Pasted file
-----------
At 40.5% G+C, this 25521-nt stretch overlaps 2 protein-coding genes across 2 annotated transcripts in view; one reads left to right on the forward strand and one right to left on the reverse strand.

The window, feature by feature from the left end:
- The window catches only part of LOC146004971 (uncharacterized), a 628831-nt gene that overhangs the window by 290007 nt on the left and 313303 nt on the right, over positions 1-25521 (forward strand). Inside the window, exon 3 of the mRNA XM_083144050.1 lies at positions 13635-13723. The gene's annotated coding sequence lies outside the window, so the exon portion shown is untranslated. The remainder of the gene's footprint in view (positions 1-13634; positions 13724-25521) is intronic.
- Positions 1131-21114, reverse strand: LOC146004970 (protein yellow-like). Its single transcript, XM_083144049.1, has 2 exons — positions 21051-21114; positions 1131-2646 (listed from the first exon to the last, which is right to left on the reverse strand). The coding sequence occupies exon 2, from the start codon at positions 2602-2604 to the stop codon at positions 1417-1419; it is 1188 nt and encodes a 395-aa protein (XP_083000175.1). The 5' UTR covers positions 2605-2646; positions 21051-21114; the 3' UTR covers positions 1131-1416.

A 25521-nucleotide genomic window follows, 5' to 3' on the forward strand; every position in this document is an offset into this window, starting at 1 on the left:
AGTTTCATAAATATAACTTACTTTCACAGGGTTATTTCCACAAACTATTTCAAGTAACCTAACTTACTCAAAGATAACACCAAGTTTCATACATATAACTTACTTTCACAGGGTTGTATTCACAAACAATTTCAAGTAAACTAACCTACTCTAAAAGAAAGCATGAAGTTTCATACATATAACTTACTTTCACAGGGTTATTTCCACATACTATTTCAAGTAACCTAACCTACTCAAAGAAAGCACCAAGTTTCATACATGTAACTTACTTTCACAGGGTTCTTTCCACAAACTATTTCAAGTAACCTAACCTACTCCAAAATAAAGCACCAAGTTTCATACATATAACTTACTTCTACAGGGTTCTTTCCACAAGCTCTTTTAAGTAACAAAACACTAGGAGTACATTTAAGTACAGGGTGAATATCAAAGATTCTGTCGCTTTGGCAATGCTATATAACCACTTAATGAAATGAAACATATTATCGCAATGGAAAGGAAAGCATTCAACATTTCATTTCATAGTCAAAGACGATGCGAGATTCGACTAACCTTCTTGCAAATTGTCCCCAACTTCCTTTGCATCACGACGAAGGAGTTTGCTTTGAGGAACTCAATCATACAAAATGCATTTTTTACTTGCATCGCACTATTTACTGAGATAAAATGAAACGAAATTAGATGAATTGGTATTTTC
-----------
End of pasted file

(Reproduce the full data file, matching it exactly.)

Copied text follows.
At 40.5% G+C, this 25521-nt stretch overlaps 2 protein-coding genes across 2 annotated transcripts in view; one reads left to right on the forward strand and one right to left on the reverse strand.

The window, feature by feature from the left end:
- The window catches only part of LOC146004971 (uncharacterized), a 628831-nt gene that overhangs the window by 290007 nt on the left and 313303 nt on the right, over positions 1-25521 (forward strand). Inside the window, exon 3 of the mRNA XM_083144050.1 lies at positions 13635-13723. The gene's annotated coding sequence lies outside the window, so the exon portion shown is untranslated. The remainder of the gene's footprint in view (positions 1-13634; positions 13724-25521) is intronic.
- Positions 1131-21114, reverse strand: LOC146004970 (protein yellow-like). Its single transcript, XM_083144049.1, has 2 exons — positions 21051-21114; positions 1131-2646 (listed from the first exon to the last, which is right to left on the reverse strand). The coding sequence occupies exon 2, from the start codon at positions 2602-2604 to the stop codon at positions 1417-1419; it is 1188 nt and encodes a 395-aa protein (XP_083000175.1). The 5' UTR covers positions 2605-2646; positions 21051-21114; the 3' UTR covers positions 1131-1416.

A 25521-nucleotide genomic window follows, 5' to 3' on the forward strand; every position in this document is an offset into this window, starting at 1 on the left:
AGTTTCATAAATATAACTTACTTTCACAGGGTTATTTCCACAAACTATTTCAAGTAACCTAACTTACTCAAAGATAACACCAAGTTTCATACATATAACTTACTTTCACAGGGTTGTATTCACAAACAATTTCAAGTAAACTAACCTACTCTAAAAGAAAGCATGAAGTTTCATACATATAACTTACTTTCACAGGGTTATTTCCACATACTATTTCAAGTAACCTAACCTACTCAAAGAAAGCACCAAGTTTCATACATGTAACTTACTTTCACAGGGTTCTTTCCACAAACTATTTCAAGTAACCTAACCTACTCCAAAATAAAGCACCAAGTTTCATACATATAACTTACTTCTACAGGGTTCTTTCCACAAGCTCTTTTAAGTAACAAAACACTAGGAGTACATTTAAGTACAGGGTGAATATCAAAGATTCTGTCGCTTTGGCAATGCTATATAACCACTTAATGAAATGAAACATATTATCGCAATGGAAAGGAAAGCATTCAACATTTCATTTCATAGTCAAAGACGATGCGAGATTCGACTAACCTTCTTGCAAATTGTCCCCAACTTCCTTTGCATCACGACGAAGGAGTTTGCTTTGAGGAACTCAATCATACAAAATGCATTTTTTACTTGCATCGCACTATTTACTGAGATAAAATGAAACGAAATTAGATGAATTGGTATTTTC